The male gaze is a term relating the way that artists and film presented women as nothing more than objects for men to gaze at. Fight it!
The male gaze is a feminist theory about how things in our society are viewed from the male perspective. Many feminists believe it is that outlook that keeps women down and creates an unfair hierarchical of men.
Coined by a feminist film critic by the name of Laura Mulvey in the mid-70s, it is the way that visual, literature, and art depicts women and the world through the gaze of a man’s perspective.
Along the lines of objectifying women, it is a way that culture views women as nothing but eye candy. There is very little doubt that the sexes are not the same, but that doesn’t mean that they can’t be equal.
If you are feeling like you aren’t being treated fairly or overlooked due to your gender *or, if you feel as if you are being viewed negatively because of your gender*, you don’t have to put up with it.
The truth is that only someone else can make you feel less than. If you refuse to allow it, then you can soar high above anyone who feels the need to observe you through a male gaze *sub-par lens*.
And it isn’t just men who are guilty of the male gaze – every time that a woman judges another one based on how she appears, she is no better than a man who judges a woman by her exterior.
4 ways to re-think the male gaze and embrace being a woman
The only way to overcome the male gaze is to challenge it personally and show yourself in a different light. You can break out of the mold if you assert yourself, be loud and proud, and don’t allow anyone make you feel like you aren’t worthy simply because you were born with female genitalia. If you want to overcome the male gaze, challenge it in these four ways.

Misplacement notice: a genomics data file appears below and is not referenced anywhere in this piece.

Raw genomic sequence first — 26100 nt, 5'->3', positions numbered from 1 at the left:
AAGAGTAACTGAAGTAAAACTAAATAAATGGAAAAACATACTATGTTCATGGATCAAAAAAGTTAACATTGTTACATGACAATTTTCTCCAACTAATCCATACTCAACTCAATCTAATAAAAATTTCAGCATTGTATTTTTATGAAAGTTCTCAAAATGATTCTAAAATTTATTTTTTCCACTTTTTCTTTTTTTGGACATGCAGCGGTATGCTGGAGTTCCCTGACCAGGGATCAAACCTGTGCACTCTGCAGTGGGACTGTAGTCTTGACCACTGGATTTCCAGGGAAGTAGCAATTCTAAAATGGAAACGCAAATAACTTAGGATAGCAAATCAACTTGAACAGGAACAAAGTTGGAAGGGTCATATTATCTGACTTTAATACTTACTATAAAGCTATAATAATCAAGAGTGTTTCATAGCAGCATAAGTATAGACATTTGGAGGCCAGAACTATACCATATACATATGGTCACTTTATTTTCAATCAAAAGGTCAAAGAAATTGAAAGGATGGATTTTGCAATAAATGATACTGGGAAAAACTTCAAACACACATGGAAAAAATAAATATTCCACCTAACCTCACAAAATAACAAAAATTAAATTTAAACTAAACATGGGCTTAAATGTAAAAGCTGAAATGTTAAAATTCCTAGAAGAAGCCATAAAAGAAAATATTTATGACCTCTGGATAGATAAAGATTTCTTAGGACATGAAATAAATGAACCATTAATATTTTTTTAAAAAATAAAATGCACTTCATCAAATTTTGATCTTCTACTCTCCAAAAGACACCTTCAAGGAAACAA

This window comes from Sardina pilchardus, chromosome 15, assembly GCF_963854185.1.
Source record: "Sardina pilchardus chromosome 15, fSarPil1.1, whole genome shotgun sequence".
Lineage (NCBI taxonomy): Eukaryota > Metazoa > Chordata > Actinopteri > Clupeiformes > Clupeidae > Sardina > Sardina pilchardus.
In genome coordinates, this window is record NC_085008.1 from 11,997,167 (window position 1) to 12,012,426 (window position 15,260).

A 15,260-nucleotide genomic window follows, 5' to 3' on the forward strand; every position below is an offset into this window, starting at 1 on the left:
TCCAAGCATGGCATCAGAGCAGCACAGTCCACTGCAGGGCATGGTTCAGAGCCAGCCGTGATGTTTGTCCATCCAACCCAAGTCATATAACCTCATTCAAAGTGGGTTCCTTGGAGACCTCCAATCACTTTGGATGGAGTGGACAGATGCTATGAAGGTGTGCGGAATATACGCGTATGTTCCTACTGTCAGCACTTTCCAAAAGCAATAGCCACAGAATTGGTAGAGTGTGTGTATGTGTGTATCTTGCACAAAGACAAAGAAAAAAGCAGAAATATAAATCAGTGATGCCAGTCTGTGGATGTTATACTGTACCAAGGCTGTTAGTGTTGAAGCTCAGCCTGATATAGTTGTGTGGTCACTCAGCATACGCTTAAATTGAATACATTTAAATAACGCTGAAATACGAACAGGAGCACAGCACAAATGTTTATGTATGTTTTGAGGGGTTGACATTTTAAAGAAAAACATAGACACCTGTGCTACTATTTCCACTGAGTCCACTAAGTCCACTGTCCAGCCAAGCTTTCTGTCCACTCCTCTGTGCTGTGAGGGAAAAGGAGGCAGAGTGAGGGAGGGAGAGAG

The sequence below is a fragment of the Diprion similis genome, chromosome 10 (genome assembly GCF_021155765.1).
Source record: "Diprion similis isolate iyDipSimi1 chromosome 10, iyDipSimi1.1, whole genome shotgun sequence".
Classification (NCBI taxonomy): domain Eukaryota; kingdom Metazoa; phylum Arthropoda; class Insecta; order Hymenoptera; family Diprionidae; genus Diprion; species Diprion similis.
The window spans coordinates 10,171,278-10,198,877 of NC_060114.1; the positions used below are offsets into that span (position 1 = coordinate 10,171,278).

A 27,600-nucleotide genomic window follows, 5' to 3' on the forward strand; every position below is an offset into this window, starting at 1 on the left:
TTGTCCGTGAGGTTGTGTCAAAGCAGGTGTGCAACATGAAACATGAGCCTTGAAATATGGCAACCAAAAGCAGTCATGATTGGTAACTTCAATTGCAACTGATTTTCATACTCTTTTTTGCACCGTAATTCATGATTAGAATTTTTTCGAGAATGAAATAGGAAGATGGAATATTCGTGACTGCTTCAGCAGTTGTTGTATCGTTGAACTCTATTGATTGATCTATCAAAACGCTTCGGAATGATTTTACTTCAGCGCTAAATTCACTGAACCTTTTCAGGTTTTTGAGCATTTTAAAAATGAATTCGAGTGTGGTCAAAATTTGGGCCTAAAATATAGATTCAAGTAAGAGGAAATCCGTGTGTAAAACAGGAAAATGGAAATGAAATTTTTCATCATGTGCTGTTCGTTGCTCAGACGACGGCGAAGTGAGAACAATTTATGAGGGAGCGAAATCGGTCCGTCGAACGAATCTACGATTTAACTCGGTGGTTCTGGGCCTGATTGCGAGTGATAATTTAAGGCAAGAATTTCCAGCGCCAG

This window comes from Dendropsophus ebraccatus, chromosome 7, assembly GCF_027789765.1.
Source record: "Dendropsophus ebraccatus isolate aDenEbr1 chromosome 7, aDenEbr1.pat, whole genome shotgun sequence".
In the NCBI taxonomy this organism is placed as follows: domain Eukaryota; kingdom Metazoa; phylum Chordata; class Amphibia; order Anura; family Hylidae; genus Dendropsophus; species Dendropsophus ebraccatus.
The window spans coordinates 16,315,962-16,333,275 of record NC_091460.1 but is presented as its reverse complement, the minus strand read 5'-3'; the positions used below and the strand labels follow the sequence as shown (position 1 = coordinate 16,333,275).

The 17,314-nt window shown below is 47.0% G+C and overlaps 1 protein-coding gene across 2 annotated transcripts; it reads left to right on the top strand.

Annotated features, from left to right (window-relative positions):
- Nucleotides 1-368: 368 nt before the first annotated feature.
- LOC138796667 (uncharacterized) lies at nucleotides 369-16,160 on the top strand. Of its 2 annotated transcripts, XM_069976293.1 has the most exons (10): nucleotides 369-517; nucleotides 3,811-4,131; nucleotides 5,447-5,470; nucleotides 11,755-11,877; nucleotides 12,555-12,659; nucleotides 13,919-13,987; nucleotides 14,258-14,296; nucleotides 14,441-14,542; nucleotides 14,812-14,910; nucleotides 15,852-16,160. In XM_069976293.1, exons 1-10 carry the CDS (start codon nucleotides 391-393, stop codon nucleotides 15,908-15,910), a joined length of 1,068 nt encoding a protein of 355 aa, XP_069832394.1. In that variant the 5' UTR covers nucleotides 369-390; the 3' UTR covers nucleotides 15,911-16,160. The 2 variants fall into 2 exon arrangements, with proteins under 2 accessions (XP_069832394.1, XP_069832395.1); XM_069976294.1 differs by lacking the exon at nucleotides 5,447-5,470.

1 Be aware.
When you see something enough times, you become de-sensitized to it. Like violence in video games or stereotypes in the media, you start to meld what you see with what is real. It takes awareness to spot male gaze.
The media is very widespread around us – from print to television – and you have to train yourself to decipher what is real and what you are being fed. The only way to fight against stereotyping and prejudice through the male gaze is to spot it and make a mental picture for yourself about what role women have in society.
It isn’t just about women running around in yoga pants, but it is how we form impressions about who people are based on their gender. Assuming that I love to watch “chick flicks” or that chocolate is something that drives me wild, are all examples of the way that the male gaze has defined women as a gender.
2 Speak out against it.
In the instance above, when I said that I like “chick flicks,” it isn’t just in the way that we see the world, but also the way that we speak about the world around us and define limitations and gender roles.
If you want to reverse the male gaze and be seen as your own person, then you have to be conscious about how you speak and the things that you say.